A fabulous February fourth to you, my fellow fans of that fine, foamy fluid that facilitates flirtation and foolishness in folks frugal and flush alike! I’ve decided that this month’s theme is going to be alliteration, so strap in for a slew of synonyms superbly selected so similar sounds suffuse my sentences.
Victory Prima Pils – 5.3% – bottle
Golden with just a hint of haze and a long-lasting light foamy head, this beer smells like bread and yeast and mild hops. The taste is bitterer than I expected, with a light citrus flavor. Very effervescent on the tongue, and a clean finish. My previous campaign to enjoy stouts more by drinking a wide variety of them has worked pretty well, so I think I’ll work on pilsners for a while.
Victory Headwaters Pale Ale – 5.2% – bottle
Pours a hazy, pale amber with a finger and a half of off-white head that leaves heavy lacing. Aroma is mostly spicy and citrus hops, with a little yeast as well. The taste is light biscuit and caramel malts, . Hops aren’t as present here as they were in the aroma, though there’s a citrus hit at the end. The finish is clean and sweet. This is a perfectly pleasant pale ale, I’ll probably pick up a pack posthaste.
Santa Fe Brewing Imperial Java Stout – 8% – can
Pours a dark brown from the can with a slight light brown head. The aroma smells like straight coffee liqueur, very boozy. Taste is mostly of coffee, sweet with the addition of mostly roasty and toasty malts, and a touch of smoke and chocolate. Mouthfeel is very smooth, low carbonation, and a little dull because of it. Finish is fine, a little bitter. There’s nothing specifically bad about this beer, but it’s not really that good as imperial stouts go, and the coffee is a little over the top.
P.S. It’s worth noting that I had two cans of this, and the second one had much better carbonation, and the strong coffee liqueur character was considerably curtailed. They traveled to me from New Mexico, so maybe the seal was compromised on the first one.
Dogfish Head Piercing Pils – 6% – bottle
A very clear blonde beer with a dense foamy white head. It smells soapy and yeasty, and I can detect the pear in there as well. There’s a fantastic tartness from the pear, and the noble Saaz hops lend a floral sweetness that complements it well. The finish is a touch astringent – thanks to the tea, I’m sure – but clean and mildly bitter. A particularly palatable pint, this Piercing Pils.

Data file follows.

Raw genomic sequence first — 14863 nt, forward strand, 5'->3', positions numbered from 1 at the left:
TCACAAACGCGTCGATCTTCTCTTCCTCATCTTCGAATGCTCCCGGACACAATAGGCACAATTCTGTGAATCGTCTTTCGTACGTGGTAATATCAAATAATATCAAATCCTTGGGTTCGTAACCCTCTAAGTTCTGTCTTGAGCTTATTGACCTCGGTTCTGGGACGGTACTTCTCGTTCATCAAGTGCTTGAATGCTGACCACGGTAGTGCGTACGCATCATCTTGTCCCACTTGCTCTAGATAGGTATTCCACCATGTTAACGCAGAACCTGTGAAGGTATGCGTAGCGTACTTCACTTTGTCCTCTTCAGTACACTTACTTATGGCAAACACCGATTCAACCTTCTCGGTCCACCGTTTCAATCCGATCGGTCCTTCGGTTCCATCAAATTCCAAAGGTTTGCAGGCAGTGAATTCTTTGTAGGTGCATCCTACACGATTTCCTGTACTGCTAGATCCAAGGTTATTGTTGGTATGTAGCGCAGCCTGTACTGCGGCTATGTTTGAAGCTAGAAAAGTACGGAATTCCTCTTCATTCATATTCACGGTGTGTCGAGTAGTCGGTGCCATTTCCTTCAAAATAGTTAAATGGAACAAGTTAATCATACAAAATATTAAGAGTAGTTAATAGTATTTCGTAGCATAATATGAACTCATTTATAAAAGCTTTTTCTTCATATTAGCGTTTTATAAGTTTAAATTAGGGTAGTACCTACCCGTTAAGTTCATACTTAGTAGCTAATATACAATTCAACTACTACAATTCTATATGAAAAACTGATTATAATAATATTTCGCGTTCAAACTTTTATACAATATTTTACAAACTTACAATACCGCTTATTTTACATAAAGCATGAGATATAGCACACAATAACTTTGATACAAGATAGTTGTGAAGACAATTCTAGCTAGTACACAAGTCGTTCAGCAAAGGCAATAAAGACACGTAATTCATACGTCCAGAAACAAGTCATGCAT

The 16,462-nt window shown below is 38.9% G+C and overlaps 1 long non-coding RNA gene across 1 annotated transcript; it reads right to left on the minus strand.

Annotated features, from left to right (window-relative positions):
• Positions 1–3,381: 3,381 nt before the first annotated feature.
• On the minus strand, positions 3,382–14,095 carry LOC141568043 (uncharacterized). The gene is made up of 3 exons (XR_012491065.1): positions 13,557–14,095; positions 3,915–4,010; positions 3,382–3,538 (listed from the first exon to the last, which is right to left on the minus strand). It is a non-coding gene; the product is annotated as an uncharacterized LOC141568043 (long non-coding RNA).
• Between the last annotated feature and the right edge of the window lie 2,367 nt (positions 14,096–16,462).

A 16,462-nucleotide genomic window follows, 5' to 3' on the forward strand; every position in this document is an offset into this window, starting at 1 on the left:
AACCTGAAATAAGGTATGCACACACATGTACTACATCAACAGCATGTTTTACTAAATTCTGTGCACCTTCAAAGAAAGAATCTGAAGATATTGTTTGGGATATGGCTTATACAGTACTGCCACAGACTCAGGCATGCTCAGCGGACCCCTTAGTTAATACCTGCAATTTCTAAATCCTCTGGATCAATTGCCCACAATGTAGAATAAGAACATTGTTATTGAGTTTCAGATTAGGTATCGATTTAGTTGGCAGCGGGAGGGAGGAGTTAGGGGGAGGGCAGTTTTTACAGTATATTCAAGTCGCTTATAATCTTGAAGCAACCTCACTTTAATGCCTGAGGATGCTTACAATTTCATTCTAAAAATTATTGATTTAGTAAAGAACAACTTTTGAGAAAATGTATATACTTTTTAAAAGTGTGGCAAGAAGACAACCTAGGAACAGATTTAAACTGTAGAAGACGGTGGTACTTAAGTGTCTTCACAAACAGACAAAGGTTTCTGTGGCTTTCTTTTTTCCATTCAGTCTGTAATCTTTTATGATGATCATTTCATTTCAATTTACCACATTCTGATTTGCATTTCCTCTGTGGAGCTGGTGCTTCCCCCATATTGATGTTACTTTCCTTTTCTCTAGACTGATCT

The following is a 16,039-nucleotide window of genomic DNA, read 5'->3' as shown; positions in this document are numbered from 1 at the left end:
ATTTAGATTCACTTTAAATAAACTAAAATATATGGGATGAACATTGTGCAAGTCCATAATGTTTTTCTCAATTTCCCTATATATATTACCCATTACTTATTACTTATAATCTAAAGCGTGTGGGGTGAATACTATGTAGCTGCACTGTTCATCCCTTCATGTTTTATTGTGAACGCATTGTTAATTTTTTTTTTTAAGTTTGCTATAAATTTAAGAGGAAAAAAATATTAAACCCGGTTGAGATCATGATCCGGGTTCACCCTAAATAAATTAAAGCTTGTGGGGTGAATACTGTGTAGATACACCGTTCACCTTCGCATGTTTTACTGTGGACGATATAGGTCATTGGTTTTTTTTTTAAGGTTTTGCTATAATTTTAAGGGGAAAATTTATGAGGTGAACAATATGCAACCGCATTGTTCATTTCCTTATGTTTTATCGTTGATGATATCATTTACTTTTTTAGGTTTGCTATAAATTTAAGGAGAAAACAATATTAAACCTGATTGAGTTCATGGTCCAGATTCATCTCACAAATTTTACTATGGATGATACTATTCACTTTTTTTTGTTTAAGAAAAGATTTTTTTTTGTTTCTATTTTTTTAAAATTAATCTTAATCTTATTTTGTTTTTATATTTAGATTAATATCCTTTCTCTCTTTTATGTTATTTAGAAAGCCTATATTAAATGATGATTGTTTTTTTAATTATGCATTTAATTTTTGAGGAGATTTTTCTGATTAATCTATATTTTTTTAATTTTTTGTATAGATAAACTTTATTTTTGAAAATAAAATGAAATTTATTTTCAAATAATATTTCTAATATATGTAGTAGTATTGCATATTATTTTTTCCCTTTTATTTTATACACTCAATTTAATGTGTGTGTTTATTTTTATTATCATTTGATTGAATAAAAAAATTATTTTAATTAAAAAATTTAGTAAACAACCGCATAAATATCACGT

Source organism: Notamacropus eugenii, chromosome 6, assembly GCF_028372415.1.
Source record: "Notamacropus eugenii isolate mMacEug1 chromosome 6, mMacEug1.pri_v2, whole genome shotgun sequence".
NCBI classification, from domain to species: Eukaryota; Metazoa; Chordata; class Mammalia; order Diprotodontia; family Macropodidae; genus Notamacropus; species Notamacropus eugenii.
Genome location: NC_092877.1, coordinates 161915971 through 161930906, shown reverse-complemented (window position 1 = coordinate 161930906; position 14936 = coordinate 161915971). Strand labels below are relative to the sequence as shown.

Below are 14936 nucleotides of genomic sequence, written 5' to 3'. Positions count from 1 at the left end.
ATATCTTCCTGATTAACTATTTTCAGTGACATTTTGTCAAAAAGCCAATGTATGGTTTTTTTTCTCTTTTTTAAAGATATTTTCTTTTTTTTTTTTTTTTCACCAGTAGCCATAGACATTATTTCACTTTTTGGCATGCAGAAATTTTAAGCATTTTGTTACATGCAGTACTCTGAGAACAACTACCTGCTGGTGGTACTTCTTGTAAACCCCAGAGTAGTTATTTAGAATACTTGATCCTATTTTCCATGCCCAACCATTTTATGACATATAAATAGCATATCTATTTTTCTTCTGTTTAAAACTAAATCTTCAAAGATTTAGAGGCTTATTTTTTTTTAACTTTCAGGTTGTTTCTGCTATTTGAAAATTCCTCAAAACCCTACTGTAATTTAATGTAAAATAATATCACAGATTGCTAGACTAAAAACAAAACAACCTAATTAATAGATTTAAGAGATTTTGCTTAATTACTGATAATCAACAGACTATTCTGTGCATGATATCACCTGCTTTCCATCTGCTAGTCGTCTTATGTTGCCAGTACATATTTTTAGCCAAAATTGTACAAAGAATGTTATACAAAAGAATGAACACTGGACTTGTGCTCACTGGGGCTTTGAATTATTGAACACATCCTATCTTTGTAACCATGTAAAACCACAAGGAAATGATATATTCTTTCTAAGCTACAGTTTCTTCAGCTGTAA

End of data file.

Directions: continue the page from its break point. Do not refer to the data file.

Homebrewed Caribou Slobber – 4% – bottle
That’s right, I made a beer! A friend and I have just started homebrewing, and this is our first completed batch. We used an extract kit from Northern Brewer, and I’m pleased as punch with the result. It’s fairly well-carbonated, although the bottle-conditioned mouthfeel is different from the sharp, big-bubbled CO2 beer I’m used to. Also, we didn’t mix in the priming sugar quite as well as we should have, so the first few bottles were undercarbed, and I’ve had a few gushers from the last few. No infections though!
My wife does not like the name though, and has suggested we rename it Caribou Kiss. What do you think?
Stone Smoked Porter – 5.9% – bottle
Dark, red-tinged brown with a short beige head that fades fast. Its aroma has caramel malt and chocolate and a nice wood smoke quality. As you well know, I’m not the biggest believer in beers bathed in smoke, and this one is definitely true to its name, but it’s so well-balanced by the malts that it works for me. It’s not one I’d drink regularly, but it has the honor of being the first smoky beer I haven’t actively disliked!
And the winner is…
Piercing Pils! It’s strange, because after that soapy-smelling start I wasn’t expecting all that much, but it’s really very good. The pear flavors work so well with the Saaz hops and the light malts. This pilsner thing is working out more quickly than I ever expected.